God bless Texas

July 28, 2008

I leave the country for a few weeks, and science education falls apart.

That’s not quite fair: the impending destruction of Texas’ science standards has loomed for quite some time. But the first meetings regarding the construction of the new curriculum have taken place, and the dame should be complete by the end of the summer.

At issue, of course, is the push by the Board of Education chair Don McLeroy to teach the “strenghts and weaknesses” of evolution. This, of course, is another “academic freedom”-esque smoke screen for shoehorning “Goddidit” arguments into science classrooms. The Austin Chronicle has an excellent opinion piece documenting McLeroy’s inanity; trust me, read it right now.

My uncle who lives in Houston tried to convince me that I should teach in Texas (instead of in Washington, where I will begin teaching in September.) Indeed, Texas compensates teachers much more generously than Washington, and the Houston area is beautiful by all accounts. But I think I would need a powerful martyr complex to begin my career in a state whose board of education is headed by a creationist lackwit. Severe kudos and mad props to all science teachers who give evolution the central treatment it deserves.

Some quickies

June 28, 2008

It’s just busy, busy, busy this week! Yesterday I made it home from the Washington State LASER Strategic Planning Institute, and in just about an hour I’ll be on my way to West Yellowstone, Montana, to serve as a groomsman in my father’s wedding. There will be family from much of the United States there, most of whom I haven’t seen in a very long while, so I’m very excited. The downside, of course, is that I have less time to make posts.

Because I have little time, I’ll just post some links to interesting (and perhaps disturbing) things that have happened in the last 24 hours.

First, the bad, though unsurprising, news: SB 733 has been signed into law. Governor Bobby Jindal (with a name like that, how can you stay mad at him?) signed the so-called Louisiana Science Education Act into law, handing creationists a license to attack sound scientific theory in the classroom on frivolous religious bases.

Of course, the Discovery Institute, which has been instrumental in enacting these “academic freedom” bills around the country, is trying to distance itself from SB 733’s success. They’re claiming the bill isn’t about intelligent design, but simply about exposing students to the debates scientists themselves undertake. This is bullshit, because the Louisiana science standards, and those of every other state I’ve ever heard of, already hold that students should be exposed to legitimate issues in science. What the Discovery Institute really wants is for students to be opposed to illegitimate issues, such as global warming, and the perennial favorite, evolution.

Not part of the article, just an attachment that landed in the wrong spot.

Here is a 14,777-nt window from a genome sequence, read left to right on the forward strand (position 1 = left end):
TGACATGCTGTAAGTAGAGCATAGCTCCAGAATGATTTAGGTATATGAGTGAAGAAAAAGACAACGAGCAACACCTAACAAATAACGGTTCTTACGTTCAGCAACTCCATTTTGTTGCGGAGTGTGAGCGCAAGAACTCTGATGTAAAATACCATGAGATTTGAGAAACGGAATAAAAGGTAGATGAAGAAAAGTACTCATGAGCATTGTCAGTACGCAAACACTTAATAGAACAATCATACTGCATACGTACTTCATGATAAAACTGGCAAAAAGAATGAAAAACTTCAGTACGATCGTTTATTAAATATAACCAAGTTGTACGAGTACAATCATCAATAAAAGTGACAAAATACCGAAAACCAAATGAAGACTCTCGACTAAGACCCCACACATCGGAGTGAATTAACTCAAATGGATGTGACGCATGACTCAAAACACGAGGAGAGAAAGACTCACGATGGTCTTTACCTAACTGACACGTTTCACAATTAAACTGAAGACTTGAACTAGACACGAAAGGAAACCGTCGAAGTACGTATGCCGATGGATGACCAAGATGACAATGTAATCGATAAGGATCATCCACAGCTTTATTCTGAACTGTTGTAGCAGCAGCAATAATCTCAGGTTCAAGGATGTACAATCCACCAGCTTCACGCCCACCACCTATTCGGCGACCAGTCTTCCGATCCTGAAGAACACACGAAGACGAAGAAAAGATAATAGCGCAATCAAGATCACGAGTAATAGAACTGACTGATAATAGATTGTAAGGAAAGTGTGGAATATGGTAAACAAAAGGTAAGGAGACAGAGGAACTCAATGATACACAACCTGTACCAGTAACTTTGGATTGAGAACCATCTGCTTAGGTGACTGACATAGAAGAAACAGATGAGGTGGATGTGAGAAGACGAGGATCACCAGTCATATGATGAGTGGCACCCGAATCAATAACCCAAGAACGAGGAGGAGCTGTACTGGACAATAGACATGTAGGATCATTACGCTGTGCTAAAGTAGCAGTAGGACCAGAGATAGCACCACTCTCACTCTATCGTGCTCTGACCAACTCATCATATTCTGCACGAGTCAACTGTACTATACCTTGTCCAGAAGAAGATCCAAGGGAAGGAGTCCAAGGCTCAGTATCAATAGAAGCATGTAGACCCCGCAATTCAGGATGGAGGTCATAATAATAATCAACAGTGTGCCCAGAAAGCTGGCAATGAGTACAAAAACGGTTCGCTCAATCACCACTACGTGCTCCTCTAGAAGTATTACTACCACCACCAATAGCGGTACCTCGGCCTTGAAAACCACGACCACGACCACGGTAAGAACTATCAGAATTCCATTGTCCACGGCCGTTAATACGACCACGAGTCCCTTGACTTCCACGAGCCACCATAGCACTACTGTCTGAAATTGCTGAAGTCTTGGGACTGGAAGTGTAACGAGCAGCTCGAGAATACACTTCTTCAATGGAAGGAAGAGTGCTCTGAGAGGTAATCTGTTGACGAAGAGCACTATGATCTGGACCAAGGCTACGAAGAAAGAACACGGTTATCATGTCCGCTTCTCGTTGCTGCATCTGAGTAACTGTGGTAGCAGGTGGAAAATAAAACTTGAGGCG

In other news, Pharyngula writes on a frightening ruling in the Texas Supreme Court. A church which had been prosecuted for torturing a 17-year-old girl was found innocent by the high court, because they were conducting an exorcism. Apparently, in the great state of Texas, you’re allowed to horribly traumatize a child if you think she has demons in her head. Read the Pharyngula piece, and mourn our nation’s sanity.

After all that gloom, here’s something to cheer you up! I’ve been meaning to link to this webcomic for a long time. It’s called Kawaii Not, and I love it, because it perverts the saccharine cuteness that pervades so much of design these days. This particular comic is my favorite.

Hope that helps!

Conservapedia feels teh pwnag3

June 25, 2008

Now, it’s true that I first heard about this on Pharyngula, but if I used my blog just to post links to all the interesting stories I’ve seen on Pharyngula, I might as well just replace all my posts with this: So, instead, I’ll link you to Conservapedia.

No, don’t leave! I promise you’ll like this.

You may have heard about Dr. Richard Lenski’s discovery of the evolution of a novel trait in a laboratory strain of E. coli. You may also have heard that Andrew Schlafly of Conservapedia has made a ludicrous demand to see Dr. Lenski’s data. This despite the fact that Schlafly has no science background, no qualifications to examine the data, and has not even read Dr. Lenski’s paper.

Dr. Lenski sent a very polite reply, in which he kindly asked Mr. Schlafly to read his paper. It’s only reasonable, after all, that you should read a scientist’s paper if you intend to critique his research. Mr. Schlafly’s reply? Another demand to see the data, despite no indication that he knows what to do with it, and despite the fact that, by all accounts, he still hasn’t read the paper.

Dr. Lenski’s second reply is the real money in this piece. He’s still polite, but in this letter he’s taken on the tone of an exasperated parent, scolding a child who refuses to behave. It’s fairly long, but you simply must read it. I’ve never seen a better takedown of a creationist wingnut.

Once you’ve read it, reflect on the tagline for this exchange on the Conservapedia main page:

Lenski’s latest response to a request for his data is revealing … about Lenski’s attitude. Take a good look at the attitude our tax dollars are paying for.

Dr. Lenski, a professional scientist, takes all this time to write a measured response to the ludicrous demands of a creationist whackjob, and Mr. Schlafly accuses him of attitude? That’s more than my daily recommendation of irony, that is.